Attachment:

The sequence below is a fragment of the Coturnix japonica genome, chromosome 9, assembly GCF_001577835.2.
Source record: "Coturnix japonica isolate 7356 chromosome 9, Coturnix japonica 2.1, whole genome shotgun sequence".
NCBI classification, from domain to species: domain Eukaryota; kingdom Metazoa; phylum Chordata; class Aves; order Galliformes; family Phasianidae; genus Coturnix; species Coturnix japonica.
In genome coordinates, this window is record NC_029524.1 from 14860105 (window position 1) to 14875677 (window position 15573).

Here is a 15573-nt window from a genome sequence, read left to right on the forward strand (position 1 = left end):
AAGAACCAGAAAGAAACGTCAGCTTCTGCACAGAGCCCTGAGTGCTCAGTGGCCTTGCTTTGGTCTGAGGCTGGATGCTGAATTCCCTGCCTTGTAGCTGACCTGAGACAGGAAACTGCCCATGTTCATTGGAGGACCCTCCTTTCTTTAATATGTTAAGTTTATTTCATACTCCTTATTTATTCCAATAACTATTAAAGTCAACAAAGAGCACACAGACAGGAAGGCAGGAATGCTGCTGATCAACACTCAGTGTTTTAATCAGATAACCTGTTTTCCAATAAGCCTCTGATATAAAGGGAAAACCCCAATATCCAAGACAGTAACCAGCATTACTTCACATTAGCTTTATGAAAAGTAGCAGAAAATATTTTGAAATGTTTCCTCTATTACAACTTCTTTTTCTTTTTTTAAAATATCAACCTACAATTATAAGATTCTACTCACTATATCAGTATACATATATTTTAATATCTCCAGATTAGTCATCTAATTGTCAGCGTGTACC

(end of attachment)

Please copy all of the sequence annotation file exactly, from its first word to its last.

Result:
The sequence below is a fragment of the Coturnix japonica genome, chromosome 9, assembly GCF_001577835.2.
Source record: "Coturnix japonica isolate 7356 chromosome 9, Coturnix japonica 2.1, whole genome shotgun sequence".
NCBI classification, from domain to species: domain Eukaryota; kingdom Metazoa; phylum Chordata; class Aves; order Galliformes; family Phasianidae; genus Coturnix; species Coturnix japonica.
In genome coordinates, this window is record NC_029524.1 from 14860105 (window position 1) to 14875677 (window position 15573).

Here is a 15573-nt window from a genome sequence, read left to right on the forward strand (position 1 = left end):
AAGAACCAGAAAGAAACGTCAGCTTCTGCACAGAGCCCTGAGTGCTCAGTGGCCTTGCTTTGGTCTGAGGCTGGATGCTGAATTCCCTGCCTTGTAGCTGACCTGAGACAGGAAACTGCCCATGTTCATTGGAGGACCCTCCTTTCTTTAATATGTTAAGTTTATTTCATACTCCTTATTTATTCCAATAACTATTAAAGTCAACAAAGAGCACACAGACAGGAAGGCAGGAATGCTGCTGATCAACACTCAGTGTTTTAATCAGATAACCTGTTTTCCAATAAGCCTCTGATATAAAGGGAAAACCCCAATATCCAAGACAGTAACCAGCATTACTTCACATTAGCTTTATGAAAAGTAGCAGAAAATATTTTGAAATGTTTCCTCTATTACAACTTCTTTTTCTTTTTTTAAAATATCAACCTACAATTATAAGATTCTACTCACTATATCAGTATACATATATTTTAATATCTCCAGATTAGTCATCTAATTGTCAGCGTGTACC